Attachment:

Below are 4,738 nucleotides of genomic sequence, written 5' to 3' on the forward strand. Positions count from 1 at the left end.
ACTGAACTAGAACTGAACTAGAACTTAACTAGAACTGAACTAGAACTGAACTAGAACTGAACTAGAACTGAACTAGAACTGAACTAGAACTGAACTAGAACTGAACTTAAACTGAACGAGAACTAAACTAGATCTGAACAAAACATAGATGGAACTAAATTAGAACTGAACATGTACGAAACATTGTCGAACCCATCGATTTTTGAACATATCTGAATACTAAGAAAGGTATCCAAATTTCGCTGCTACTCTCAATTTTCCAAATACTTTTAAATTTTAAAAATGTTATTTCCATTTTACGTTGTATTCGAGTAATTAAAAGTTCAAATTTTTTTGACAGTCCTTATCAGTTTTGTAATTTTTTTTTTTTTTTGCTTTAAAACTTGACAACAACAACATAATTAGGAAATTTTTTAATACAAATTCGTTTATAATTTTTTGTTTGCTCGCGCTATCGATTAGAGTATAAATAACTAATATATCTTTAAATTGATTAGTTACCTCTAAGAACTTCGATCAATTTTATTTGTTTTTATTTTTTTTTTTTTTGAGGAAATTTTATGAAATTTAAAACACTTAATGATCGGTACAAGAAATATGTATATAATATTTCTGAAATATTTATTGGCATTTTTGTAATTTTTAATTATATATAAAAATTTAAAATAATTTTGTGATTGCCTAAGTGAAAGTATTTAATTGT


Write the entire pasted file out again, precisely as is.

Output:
Below are 4,738 nucleotides of genomic sequence, written 5' to 3' on the forward strand. Positions count from 1 at the left end.
ACTGAACTAGAACTGAACTAGAACTTAACTAGAACTGAACTAGAACTGAACTAGAACTGAACTAGAACTGAACTAGAACTGAACTAGAACTGAACTAGAACTGAACTTAAACTGAACGAGAACTAAACTAGATCTGAACAAAACATAGATGGAACTAAATTAGAACTGAACATGTACGAAACATTGTCGAACCCATCGATTTTTGAACATATCTGAATACTAAGAAAGGTATCCAAATTTCGCTGCTACTCTCAATTTTCCAAATACTTTTAAATTTTAAAAATGTTATTTCCATTTTACGTTGTATTCGAGTAATTAAAAGTTCAAATTTTTTTGACAGTCCTTATCAGTTTTGTAATTTTTTTTTTTTTTTGCTTTAAAACTTGACAACAACAACATAATTAGGAAATTTTTTAATACAAATTCGTTTATAATTTTTTGTTTGCTCGCGCTATCGATTAGAGTATAAATAACTAATATATCTTTAAATTGATTAGTTACCTCTAAGAACTTCGATCAATTTTATTTGTTTTTATTTTTTTTTTTTTTGAGGAAATTTTATGAAATTTAAAACACTTAATGATCGGTACAAGAAATATGTATATAATATTTCTGAAATATTTATTGGCATTTTTGTAATTTTTAATTATATATAAAAATTTAAAATAATTTTGTGATTGCCTAAGTGAAAGTATTTAATTGT